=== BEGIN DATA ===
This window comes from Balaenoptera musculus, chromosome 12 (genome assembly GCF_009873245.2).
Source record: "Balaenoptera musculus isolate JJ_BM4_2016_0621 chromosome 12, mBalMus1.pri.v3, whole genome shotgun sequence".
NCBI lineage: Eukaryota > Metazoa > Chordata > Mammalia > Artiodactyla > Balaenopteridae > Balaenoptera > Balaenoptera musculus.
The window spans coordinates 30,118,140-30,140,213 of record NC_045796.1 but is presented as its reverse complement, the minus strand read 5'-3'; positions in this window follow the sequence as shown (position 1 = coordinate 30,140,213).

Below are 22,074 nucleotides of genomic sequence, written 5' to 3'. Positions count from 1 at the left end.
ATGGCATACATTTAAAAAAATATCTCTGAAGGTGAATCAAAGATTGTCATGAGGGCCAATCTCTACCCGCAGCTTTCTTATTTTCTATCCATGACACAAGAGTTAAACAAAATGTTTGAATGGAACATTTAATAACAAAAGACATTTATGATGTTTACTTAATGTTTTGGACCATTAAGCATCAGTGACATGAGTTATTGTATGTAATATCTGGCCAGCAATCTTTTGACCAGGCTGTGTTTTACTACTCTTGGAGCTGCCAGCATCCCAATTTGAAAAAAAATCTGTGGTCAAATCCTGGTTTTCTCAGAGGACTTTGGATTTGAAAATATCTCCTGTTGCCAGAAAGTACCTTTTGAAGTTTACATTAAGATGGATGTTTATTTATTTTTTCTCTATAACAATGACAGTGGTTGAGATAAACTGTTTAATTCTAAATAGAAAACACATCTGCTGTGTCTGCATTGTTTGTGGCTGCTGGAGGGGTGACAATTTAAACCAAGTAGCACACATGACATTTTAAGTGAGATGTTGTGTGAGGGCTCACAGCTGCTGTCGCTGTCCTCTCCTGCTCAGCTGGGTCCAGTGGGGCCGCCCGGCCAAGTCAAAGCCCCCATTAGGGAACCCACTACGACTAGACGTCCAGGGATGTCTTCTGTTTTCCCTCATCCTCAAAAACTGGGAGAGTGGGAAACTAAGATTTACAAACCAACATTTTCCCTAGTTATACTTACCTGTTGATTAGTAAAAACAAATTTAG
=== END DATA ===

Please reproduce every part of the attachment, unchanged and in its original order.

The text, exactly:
This window comes from Balaenoptera musculus, chromosome 12 (genome assembly GCF_009873245.2).
Source record: "Balaenoptera musculus isolate JJ_BM4_2016_0621 chromosome 12, mBalMus1.pri.v3, whole genome shotgun sequence".
NCBI lineage: Eukaryota > Metazoa > Chordata > Mammalia > Artiodactyla > Balaenopteridae > Balaenoptera > Balaenoptera musculus.
The window spans coordinates 30,118,140-30,140,213 of record NC_045796.1 but is presented as its reverse complement, the minus strand read 5'-3'; positions in this window follow the sequence as shown (position 1 = coordinate 30,140,213).

Below are 22,074 nucleotides of genomic sequence, written 5' to 3'. Positions count from 1 at the left end.
ATGGCATACATTTAAAAAAATATCTCTGAAGGTGAATCAAAGATTGTCATGAGGGCCAATCTCTACCCGCAGCTTTCTTATTTTCTATCCATGACACAAGAGTTAAACAAAATGTTTGAATGGAACATTTAATAACAAAAGACATTTATGATGTTTACTTAATGTTTTGGACCATTAAGCATCAGTGACATGAGTTATTGTATGTAATATCTGGCCAGCAATCTTTTGACCAGGCTGTGTTTTACTACTCTTGGAGCTGCCAGCATCCCAATTTGAAAAAAAATCTGTGGTCAAATCCTGGTTTTCTCAGAGGACTTTGGATTTGAAAATATCTCCTGTTGCCAGAAAGTACCTTTTGAAGTTTACATTAAGATGGATGTTTATTTATTTTTTCTCTATAACAATGACAGTGGTTGAGATAAACTGTTTAATTCTAAATAGAAAACACATCTGCTGTGTCTGCATTGTTTGTGGCTGCTGGAGGGGTGACAATTTAAACCAAGTAGCACACATGACATTTTAAGTGAGATGTTGTGTGAGGGCTCACAGCTGCTGTCGCTGTCCTCTCCTGCTCAGCTGGGTCCAGTGGGGCCGCCCGGCCAAGTCAAAGCCCCCATTAGGGAACCCACTACGACTAGACGTCCAGGGATGTCTTCTGTTTTCCCTCATCCTCAAAAACTGGGAGAGTGGGAAACTAAGATTTACAAACCAACATTTTCCCTAGTTATACTTACCTGTTGATTAGTAAAAACAAATTTAG